Legal business, highly regulated, permits in place, no immediate residential neighbors, not in the historic district. Probably won't hear a word from the association (and usually if there are complaints they come prior to permitting approvals). Move it to Newbury Street which is in the historic district where people are living upstairs (and don't want it) and you might have an issue.

    Personally I don't understand why they don't just sell it at CVS if it's prescribed for medical purposes. But then the Bill Delahunts of the world can't get a piece of the action beyond owning CVS stock. Would be great if you could grab your weed and munchies in the same place. Talk about efficient vertical integration!


    Gotta say, I'm really

    Gotta say, I'm really surprised that one of these places ended up in Back Bay.

    On the other hand, everyone's going to have their eyes on this business, so it can't step out of line one bit. A friend of mine owns real estate, and one her tenants is a piercing shop. She said that they're her best tenants because they know that they can't step out of line: the rent is always paid on time, the property is kept immaculately, and their customers are always well behaved.


    It is mind boggling that

    It is mind boggling that people are trying to stop these from opening in their towns when pharmacies, which sell much more dangerous heroin and cocaine derived drugs open all over the place with no one saying anything. Why not just have CVS walgreens et al sell medical cannabis.


    oh do tell

    do tell dvdoff.. I wanna know how they are going to ruin it, then charge me a gazillion dollars for a 'better, reformulated version'. yeah uh no.

    I'm curious.. do tell. (or if you don't want to here, send me a msg on here via the email function)

    Dont you think that the big

    Dont you think that the big tobacco companies will shift from growing tobacco to growing maryjuana on a similar scale, and create a distribution channel straight through to the CVS 's , more efficient for the accountability to the tax man . Economies of scale and quality control and regulated for revenue transactions, it will become just like the liquor industry. Too much money involved to mouse around .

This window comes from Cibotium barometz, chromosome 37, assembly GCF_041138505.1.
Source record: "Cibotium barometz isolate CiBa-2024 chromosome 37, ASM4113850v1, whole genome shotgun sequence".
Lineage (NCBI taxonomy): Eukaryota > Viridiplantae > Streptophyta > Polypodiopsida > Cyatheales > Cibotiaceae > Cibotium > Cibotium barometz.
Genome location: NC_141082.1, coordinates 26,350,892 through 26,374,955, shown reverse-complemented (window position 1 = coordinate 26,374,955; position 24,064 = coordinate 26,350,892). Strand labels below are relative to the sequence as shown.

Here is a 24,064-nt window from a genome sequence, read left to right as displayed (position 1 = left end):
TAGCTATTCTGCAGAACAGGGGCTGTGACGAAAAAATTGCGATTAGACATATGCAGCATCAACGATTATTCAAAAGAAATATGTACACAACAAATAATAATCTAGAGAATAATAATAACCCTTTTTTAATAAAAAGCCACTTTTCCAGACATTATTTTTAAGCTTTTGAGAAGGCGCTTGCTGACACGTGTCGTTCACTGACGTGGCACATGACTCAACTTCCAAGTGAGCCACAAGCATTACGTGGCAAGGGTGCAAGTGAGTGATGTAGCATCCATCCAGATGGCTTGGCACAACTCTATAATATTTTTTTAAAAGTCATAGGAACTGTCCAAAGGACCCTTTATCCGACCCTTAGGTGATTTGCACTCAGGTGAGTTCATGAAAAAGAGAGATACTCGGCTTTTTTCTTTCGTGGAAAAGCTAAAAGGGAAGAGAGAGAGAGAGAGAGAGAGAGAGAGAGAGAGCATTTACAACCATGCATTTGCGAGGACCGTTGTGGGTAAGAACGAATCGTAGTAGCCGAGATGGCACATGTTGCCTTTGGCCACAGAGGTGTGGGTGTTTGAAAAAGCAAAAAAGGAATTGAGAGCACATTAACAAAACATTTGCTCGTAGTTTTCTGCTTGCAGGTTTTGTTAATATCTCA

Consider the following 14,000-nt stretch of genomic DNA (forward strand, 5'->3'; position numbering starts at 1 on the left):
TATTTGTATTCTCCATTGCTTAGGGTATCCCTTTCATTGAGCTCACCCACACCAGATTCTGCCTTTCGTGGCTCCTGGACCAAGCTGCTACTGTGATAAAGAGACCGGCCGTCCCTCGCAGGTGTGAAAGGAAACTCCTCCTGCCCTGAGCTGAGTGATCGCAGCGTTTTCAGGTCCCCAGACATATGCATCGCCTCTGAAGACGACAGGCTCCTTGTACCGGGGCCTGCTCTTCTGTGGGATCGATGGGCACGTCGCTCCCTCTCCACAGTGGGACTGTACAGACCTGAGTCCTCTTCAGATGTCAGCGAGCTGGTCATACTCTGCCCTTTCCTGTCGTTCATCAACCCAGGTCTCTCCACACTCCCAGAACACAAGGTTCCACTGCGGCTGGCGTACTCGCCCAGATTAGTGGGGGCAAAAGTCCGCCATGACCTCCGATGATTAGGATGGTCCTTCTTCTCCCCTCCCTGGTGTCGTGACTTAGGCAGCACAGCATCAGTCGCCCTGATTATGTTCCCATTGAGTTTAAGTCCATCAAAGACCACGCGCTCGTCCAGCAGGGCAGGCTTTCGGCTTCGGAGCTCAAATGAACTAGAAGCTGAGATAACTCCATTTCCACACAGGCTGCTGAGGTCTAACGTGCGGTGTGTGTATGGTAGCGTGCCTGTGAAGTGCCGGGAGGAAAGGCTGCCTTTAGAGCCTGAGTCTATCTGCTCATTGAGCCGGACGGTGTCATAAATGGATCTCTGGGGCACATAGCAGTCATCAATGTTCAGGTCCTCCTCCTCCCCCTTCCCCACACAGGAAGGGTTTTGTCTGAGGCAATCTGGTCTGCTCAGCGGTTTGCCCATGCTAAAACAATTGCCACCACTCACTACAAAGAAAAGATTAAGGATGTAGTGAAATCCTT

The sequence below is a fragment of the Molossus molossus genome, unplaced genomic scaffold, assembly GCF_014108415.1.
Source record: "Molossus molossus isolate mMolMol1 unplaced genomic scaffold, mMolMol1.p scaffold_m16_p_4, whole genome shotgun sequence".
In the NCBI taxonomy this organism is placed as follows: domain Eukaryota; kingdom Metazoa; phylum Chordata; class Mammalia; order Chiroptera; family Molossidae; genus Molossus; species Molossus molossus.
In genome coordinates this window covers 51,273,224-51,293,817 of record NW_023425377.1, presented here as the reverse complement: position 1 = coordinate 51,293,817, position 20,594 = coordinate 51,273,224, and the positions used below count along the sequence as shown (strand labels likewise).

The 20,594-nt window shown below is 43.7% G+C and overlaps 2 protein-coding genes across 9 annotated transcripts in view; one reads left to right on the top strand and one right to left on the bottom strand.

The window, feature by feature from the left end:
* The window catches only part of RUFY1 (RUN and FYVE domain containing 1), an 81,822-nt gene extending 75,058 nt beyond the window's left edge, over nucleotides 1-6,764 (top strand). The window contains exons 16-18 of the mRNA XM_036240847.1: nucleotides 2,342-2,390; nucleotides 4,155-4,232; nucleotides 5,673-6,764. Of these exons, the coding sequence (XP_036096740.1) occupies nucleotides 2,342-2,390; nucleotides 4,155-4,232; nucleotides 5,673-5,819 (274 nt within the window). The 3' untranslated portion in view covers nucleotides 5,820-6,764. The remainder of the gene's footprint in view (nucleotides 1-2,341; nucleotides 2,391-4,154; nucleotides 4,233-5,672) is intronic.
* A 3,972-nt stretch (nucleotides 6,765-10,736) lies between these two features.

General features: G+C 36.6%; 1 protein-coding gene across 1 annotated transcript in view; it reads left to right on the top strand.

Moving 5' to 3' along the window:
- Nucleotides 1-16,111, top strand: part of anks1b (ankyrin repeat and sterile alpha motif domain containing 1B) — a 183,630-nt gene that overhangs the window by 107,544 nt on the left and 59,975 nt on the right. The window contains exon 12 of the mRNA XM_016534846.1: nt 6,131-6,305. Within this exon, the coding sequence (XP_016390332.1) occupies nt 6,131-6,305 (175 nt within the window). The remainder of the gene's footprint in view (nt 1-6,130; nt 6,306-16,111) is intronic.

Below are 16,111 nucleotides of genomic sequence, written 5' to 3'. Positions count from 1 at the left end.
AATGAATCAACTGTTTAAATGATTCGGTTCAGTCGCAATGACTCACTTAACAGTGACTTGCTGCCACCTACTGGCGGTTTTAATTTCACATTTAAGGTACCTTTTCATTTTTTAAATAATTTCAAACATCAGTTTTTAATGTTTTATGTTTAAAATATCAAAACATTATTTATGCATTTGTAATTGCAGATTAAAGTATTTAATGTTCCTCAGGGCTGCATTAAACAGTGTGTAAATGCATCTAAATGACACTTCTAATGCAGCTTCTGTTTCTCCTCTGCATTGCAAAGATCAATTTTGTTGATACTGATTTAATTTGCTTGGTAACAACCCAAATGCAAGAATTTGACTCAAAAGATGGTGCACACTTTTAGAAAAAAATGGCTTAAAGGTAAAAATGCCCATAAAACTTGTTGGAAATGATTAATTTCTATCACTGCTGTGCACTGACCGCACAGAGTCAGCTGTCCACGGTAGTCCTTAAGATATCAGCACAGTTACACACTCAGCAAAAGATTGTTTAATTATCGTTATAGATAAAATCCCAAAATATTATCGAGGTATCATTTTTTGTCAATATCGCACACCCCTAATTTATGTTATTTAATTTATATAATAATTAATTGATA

However the question is..

    Would you want to smoke a joint from a big tobacco company considering the decades of deception and lying they did about what was in tobacco cigs and whether or not they caused cancer?

    Yeah probably not.

    As far as CVS from my understanding, outside of the federal law issue, its more of a stance issue of whether or not medipot is a real medicine or not. And whether CVS wants to take a stand on such an issue, when many of their own pharmacists may not agree with the practice. Another I keep hearing is 'security' behind dispensing pot (which was said above), I don't think CVS is ready to gamble on that (but one would argue that CVS already sells stuff that has a bigger resale value on the street than medipot ever would)

    I think big tobacco is

    I think big tobacco is waiting for legalization of recreational pot. Then they can enter the market with economies of scale, real marketing clout and with the r&d ability to develop more potent strains. Plus, they can expand beyond smokers to those that want to eat or drink their high.
    Sort of what they are now doing with vaping.


    Margins are too small. Plus it cuts into their much more dangerous and potent morphine racket. I wouldn’t be surprised to see them pushing against it, like big alcohol and big tobacco which don’t want a less addictive, cheaper competition.

    Well, it's not like the

    Well, it's not like the reviews for Roundhouse Suites (moreso the surrounding neighborhood and zombies) can get any worse. What difference could a dispensary across the street make.

    I live in the area- I'm excited!

    It's nice to see something going into Skipton's old digs. It's a welcome change, and as I have a letter for the stuff, this also means I don't have to go too far to find my local.

    The Cumberland Farms that just moved into Mass Ave/Albany St was well planned in more ways than one, I see!